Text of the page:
A set of four points, one of which is the orthocenter of the other three. In an orthocentric system, each point is the orthocenter
of the triangle of the other three, as illustrated above
(Coxeter and Greitzer 1967, p. 39). The incenter
and excenters of a triangle
are an orthocentric system.
The centers of the circumcircles of the points in an orthocentric system form another orthocentric system congruent to the first, and
are the reflection of the original points in their common nine-point
center (Wells 1991).
The centroids of the points in an orthocentric system form another orthocentric system similar to the first, but one third the size (Wells 1991).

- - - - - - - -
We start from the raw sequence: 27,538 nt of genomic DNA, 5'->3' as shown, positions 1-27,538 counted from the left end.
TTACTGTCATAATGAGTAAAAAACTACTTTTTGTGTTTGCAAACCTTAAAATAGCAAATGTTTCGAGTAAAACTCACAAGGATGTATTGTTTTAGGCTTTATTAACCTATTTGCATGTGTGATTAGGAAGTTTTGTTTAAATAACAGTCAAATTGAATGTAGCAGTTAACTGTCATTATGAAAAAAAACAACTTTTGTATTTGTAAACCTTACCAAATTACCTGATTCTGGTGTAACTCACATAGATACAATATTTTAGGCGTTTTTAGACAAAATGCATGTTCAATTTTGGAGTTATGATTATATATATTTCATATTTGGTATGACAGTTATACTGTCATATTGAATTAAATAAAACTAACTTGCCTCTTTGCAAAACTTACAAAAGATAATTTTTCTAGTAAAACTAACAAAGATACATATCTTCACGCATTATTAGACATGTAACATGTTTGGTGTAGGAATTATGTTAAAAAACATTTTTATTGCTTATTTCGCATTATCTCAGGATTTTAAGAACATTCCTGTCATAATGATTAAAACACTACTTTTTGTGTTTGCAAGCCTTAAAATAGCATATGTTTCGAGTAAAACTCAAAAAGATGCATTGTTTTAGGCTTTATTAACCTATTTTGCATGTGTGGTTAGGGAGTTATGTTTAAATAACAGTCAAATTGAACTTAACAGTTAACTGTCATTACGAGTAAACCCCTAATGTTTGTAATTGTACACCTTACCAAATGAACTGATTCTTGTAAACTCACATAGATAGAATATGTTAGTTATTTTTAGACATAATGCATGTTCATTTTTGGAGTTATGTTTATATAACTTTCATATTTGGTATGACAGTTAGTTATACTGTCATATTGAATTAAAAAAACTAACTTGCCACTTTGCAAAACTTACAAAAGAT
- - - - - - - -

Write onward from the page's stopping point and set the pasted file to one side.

The four circumcircles of points in an orthocentric system taken three at a time (illustrated above) have equal radius
The four triangles of an orthocentric system have a common nine-point circle, illustrated above. Furthermore, this circle is tangent to the 16 incircles
and excircles of the four triangles (Wells 1991).